According to a Ugandan Ministry, almost 25% of secondary school-age girls will drop out after they experience their first period. For many girls, their first period is associated with shame. This can lead to additional negative outcomes such as child marriage, violence, and poverty. According to Uganda’s Education Minister, if nothing is done to address the period poverty currently experienced in Uganda, the country will struggle to achieve the UN Sustainable Development Goals.
With support from Circle of Sisterhood, International Monetary Foundation (IMF) Giving Together, and Stone Family Foundation, over the past 2 years we have directly addressed the missed opportunities that girls in Kaberamaido and Kalaki, Uganda, face in terms of education, health, income and more. Between April 2021 and March 2023, through our copyrighted menstrual health program, we have educated 9,611 girls on hygiene, body and cycle management, self-efficacy, overcoming taboos, and more!
These partnerships have been critical to the success of our menstrual health program in Uganda. Together, in an effort to achieve a common goal, we have
- Trained 4,029 girls on menstrual health and reusable pad-making. We trained an additional 4,139 girls solely on menstrual health and 1,443 girls were solely on reusable pad-making
- Improved the livelihoods of 13 program trainers
- Trained 5,472 girls on how to make reusable pads. This allows girls to save, on the low end, 24 USD each year due to reusable pad use.
- Indirectly sensitized boys and men with our menstrual health training as many of our classes take place in community settings
In order to ensure the success of our program, all girls were given pre- and post-tests related to body knowledge, period products, body agency, and reducing stigma. Between April 2021 and March 2023, we saw a 35% increase in knowledge!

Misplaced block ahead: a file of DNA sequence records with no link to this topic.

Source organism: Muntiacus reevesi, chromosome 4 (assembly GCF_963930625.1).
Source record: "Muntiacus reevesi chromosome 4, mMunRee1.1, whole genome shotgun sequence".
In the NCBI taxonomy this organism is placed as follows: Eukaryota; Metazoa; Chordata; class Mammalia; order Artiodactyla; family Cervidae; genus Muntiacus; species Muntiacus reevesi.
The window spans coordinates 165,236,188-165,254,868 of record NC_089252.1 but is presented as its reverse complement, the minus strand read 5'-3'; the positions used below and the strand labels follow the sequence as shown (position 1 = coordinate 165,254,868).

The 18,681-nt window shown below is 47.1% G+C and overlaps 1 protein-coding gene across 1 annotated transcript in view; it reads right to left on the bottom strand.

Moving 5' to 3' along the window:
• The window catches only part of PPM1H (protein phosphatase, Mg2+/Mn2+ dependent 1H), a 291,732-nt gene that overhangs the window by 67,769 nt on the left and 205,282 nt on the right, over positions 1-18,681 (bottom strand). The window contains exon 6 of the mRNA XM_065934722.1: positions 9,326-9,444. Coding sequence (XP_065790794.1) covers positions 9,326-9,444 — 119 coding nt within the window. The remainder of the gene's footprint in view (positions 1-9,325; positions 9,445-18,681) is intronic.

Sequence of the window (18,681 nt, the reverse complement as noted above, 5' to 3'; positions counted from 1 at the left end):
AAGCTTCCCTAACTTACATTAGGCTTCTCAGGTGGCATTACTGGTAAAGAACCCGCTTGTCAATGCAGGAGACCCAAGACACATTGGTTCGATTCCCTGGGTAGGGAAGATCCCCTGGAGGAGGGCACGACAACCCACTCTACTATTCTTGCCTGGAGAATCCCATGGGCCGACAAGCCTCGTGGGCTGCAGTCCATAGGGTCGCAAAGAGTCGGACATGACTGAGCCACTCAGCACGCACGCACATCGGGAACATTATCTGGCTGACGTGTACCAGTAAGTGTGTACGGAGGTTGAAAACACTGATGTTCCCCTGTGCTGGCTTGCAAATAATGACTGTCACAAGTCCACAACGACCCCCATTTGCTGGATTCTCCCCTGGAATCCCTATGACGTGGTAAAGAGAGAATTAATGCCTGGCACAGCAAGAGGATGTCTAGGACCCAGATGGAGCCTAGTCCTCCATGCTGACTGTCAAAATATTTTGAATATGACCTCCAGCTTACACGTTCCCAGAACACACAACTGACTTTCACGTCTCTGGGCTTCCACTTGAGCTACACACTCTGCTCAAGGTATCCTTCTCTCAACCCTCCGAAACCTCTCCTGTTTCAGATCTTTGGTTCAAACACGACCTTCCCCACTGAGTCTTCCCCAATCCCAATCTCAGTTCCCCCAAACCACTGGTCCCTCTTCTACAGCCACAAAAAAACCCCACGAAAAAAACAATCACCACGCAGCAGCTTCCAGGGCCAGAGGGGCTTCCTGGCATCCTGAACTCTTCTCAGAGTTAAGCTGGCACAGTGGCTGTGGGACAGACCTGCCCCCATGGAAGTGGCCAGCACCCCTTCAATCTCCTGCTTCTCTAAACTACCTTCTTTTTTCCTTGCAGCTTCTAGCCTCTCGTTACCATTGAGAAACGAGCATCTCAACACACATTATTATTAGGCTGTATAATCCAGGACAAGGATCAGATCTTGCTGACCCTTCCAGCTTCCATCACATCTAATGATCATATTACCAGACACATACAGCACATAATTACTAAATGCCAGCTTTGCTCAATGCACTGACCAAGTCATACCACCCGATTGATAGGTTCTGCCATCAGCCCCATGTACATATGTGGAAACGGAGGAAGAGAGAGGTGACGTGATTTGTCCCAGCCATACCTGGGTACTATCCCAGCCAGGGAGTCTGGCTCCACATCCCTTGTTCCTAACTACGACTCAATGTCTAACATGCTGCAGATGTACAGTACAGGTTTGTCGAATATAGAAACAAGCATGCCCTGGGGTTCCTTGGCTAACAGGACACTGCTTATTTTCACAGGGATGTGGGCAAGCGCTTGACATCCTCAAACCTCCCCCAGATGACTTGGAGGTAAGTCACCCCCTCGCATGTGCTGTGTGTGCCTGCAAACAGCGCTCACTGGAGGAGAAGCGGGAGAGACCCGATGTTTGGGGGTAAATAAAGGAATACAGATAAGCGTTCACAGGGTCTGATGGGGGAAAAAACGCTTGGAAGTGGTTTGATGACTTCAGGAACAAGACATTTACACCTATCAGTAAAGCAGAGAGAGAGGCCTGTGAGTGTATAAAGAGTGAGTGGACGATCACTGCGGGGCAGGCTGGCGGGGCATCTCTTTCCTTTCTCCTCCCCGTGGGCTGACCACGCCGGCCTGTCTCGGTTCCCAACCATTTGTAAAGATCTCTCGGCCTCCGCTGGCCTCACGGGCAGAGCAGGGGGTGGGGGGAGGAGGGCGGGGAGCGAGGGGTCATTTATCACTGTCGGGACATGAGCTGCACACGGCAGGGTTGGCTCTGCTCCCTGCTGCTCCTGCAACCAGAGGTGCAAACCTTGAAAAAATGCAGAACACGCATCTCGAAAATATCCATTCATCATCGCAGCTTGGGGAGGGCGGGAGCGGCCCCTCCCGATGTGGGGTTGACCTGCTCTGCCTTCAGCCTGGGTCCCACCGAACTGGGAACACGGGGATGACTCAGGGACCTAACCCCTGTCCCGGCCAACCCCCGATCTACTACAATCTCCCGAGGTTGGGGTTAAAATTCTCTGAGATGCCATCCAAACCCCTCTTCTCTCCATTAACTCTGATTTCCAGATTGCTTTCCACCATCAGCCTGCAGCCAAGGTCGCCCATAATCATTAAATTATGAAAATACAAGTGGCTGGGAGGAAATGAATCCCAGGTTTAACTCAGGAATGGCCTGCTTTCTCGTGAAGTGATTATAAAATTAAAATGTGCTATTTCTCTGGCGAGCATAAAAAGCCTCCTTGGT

We also interviewed participants after each training to better understand how the training impacted them. Of 379 girls interviewed
- 99% learned something new and will be better able to manage their menstrual cycles
- 98% felt their sense of self-confidence increase
- 98% felt more comfortable talking about their periods to others
- 93% felt their opinions on taboos had changed
While these numbers are impressive, the strength and beauty of the program lies in the words from the girls themselves:
“Today I have learned that periods are normal and that they show I am healthy.”
“I will now make reusable pads at home and will have materials to use during my periods.”
“I will now freely talk about menstruation to others who are not trained.”
Throughout Kaberamaido and Kalaki, distant water sources, dilapidated latrines, and a lack of handwashing facilities make menstrual health issues worse. As we work to impact all communities in Kaberamaido and Kalaki holistically, this project was part of our larger commitment to providing safe water, decent toilets, and handwashing facilities to schools and communities throughout the districts.